The planning for this half-billion-dollar ecological project, and the construction of its monitoring instruments, took around twenty years. It began operating at full tilt in 2019.
That’s the same year when a scientist at Yellowstone National Park started to question why NEON was releasing sulfur hexafluoride at Blacktail Deer Creek, according to documents obtained through a public records request by Public Employees for Environmental Responsibility, a group that supports workers within the government who are concerned about activities that can harm the environment.
The environmental consequence
NEON’s protocols called for it to annually release around 3.3 pounds of sulfur hexafluoride, or SF6, in Yellowstone National Park, hydrologist Erin White pointed out in a November, 2020 email to another National Park Service official. Over the 30-year lifetime of the project, White calculated, that meant the use of SF6 for research in Yellowstone National Park alone would be equivalent to burning over 1,139,000 pounds of coal.
“In short, the environmental consequence of a small SF6 application in the park is significant,” noted White, who recommended that NEON immediately substitute an alternative gas, such as argon, even though NEON staffers thought making this switch would be problematic because of things like lab contracting constraints.
Bobby Hensley, who works on NEON for Battelle, told NPR that the climate impact from the scientific use of this gas has to be kept in perspective.
“I don’t want to sort of criticize Yellowstone National Park, but, I mean, there’s hundreds of thousands of vehicles driving through that park every single day,” says Hensley. “They can’t tell people, ‘Hey, you can’t come visit the park.’ But they can say, ‘You can’t use SF6.'”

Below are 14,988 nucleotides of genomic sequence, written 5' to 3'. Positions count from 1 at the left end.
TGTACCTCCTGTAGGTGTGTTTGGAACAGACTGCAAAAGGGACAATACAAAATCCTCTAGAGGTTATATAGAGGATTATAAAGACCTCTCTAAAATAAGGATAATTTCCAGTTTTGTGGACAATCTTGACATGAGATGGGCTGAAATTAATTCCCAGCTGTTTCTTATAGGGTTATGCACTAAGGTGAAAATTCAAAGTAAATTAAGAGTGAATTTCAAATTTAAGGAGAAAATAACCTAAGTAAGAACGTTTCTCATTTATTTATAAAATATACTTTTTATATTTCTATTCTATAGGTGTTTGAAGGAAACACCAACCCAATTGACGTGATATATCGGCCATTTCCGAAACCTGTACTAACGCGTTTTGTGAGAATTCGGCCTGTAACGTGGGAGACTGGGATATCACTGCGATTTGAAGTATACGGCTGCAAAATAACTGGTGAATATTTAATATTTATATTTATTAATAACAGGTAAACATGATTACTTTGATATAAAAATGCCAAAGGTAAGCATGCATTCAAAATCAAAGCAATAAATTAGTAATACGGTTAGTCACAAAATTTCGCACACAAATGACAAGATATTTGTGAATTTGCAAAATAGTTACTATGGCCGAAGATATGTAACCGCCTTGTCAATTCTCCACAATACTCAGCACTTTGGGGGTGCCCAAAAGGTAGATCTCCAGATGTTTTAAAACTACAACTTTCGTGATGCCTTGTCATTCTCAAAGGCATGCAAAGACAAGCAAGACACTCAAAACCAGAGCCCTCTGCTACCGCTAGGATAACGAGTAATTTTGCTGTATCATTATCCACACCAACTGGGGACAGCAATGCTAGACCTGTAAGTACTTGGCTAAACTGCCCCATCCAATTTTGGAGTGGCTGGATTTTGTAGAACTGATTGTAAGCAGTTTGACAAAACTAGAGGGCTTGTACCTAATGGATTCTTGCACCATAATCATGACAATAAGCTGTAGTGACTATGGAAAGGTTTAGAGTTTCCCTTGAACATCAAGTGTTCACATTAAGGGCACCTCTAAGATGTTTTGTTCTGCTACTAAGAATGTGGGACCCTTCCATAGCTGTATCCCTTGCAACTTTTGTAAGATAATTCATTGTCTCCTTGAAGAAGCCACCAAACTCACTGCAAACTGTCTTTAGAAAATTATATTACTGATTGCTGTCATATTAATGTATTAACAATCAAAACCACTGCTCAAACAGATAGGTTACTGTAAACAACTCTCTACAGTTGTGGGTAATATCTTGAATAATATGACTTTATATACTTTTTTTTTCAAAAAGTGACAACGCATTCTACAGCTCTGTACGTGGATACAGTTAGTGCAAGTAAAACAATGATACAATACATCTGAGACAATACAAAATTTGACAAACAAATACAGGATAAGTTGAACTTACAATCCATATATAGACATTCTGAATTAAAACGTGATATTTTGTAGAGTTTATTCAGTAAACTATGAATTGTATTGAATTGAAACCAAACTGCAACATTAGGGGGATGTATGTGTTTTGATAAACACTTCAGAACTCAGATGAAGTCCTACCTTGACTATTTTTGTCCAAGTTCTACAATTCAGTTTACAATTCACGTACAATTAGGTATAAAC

Soon, government officials shared the concerns raised at Yellowstone with others who oversaw sites where NEON had been releasing this gas. Emails went out to Great Smoky Mountains National Park, the Bureau of Land Management, and the United States Forest Service. About half of the NEON sites with streams where sulfur hexafluoride was released were on forest service lands, records show.
“SF6 is a potent greenhouse gas and over the 30 year NEON program the release will be equivalent to burning millions of pounds of coal,” wrote Bret Schichtel of the National Park Service’s Air Resource Division to Linda Geiser, the National Air Program Manager for the Forest Service. “We would like to know if you are aware of this issue and share similar concerns.”
In December of 2020, representatives of the park and forest services held a virtual meeting with NEON employees. Emails sent after that meeting make it clear that the public land officials felt a “strong desire” to discontinue the use of this gas.
NEON subsequently convened a group of expert advisers to figure out if they could stop using the gas without disrupting the science.
One of those advisors was Hall, who says that he had already moved away from using SF6 in his own studies of streams, in part because of its extreme potency as a greenhouse gas. “It is somewhat ironic,” Hall and a colleague wrote in one paper, “to study carbon cycling using a tracer gas with that much greenhouse forcing.”
“This doesn’t fit with the mission”
It turns out that the physical features of streams that affect turbulence and gas exchange don’t change much over time. So NEON’s expert advisers basically felt it would be okay to just make sure this study had some baseline measurements using SF6 for each site and then leave it at that, rather than switching to an alternative gas that would require new instruments and training so that measurements could be taken year after year.